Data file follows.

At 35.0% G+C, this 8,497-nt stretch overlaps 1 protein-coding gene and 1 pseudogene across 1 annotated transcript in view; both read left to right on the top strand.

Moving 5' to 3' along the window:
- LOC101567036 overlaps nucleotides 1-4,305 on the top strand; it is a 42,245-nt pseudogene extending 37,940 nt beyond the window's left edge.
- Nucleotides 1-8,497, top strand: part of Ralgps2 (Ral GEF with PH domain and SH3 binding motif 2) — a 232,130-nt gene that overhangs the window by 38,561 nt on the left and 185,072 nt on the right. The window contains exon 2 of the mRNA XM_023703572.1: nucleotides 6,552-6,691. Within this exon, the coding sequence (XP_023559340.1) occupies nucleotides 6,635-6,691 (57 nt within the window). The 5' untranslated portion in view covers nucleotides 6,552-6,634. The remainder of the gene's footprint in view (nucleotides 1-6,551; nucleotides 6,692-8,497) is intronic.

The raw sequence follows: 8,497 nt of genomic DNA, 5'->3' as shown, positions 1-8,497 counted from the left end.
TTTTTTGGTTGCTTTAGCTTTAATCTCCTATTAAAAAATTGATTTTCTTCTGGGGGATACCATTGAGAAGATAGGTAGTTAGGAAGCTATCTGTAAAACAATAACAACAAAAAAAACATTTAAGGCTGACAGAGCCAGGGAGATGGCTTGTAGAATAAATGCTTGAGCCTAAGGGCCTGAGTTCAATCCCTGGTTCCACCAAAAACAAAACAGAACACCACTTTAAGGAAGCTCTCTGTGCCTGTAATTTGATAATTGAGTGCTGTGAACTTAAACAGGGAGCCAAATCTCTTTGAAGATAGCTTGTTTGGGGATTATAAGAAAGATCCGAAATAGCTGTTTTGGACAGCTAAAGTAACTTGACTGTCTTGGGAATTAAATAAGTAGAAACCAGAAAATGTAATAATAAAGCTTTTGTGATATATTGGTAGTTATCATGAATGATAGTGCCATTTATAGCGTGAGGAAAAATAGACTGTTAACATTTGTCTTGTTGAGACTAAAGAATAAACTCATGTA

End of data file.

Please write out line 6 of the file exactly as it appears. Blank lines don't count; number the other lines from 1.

TTTTTTGGTTGCTTTAGCTTTAATCTCCTATTAAAAAATTGATTTTCTTCTGGGGGATACCATTGAGAAGATAGGTAGTTAGGAAGCTATCTGTAAAACAATAACAACAAAAAAAACATTTAAGGCTGACAGAGCCAGGGAGATGGCTTGTAGAATAAATGCTTGAGCCTAAGGGCCTGAGTTCAATCCCTGGTTCCACCAAAAACAAAACAGAACACCACTTTAAGGAAGCTCTCTGTGCCTGTAATTTGATAATTGAGTGCTGTGAACTTAAACAGGGAGCCAAATCTCTTTGAAGATAGCTTGTTTGGGGATTATAAGAAAGATCCGAAATAGCTGTTTTGGACAGCTAAAGTAACTTGACTGTCTTGGGAATTAAATAAGTAGAAACCAGAAAATGTAATAATAAAGCTTTTGTGATATATTGGTAGTTATCATGAATGATAGTGCCATTTATAGCGTGAGGAAAAATAGACTGTTAACATTTGTCTTGTTGAGACTAAAGAATAAACTCATGTA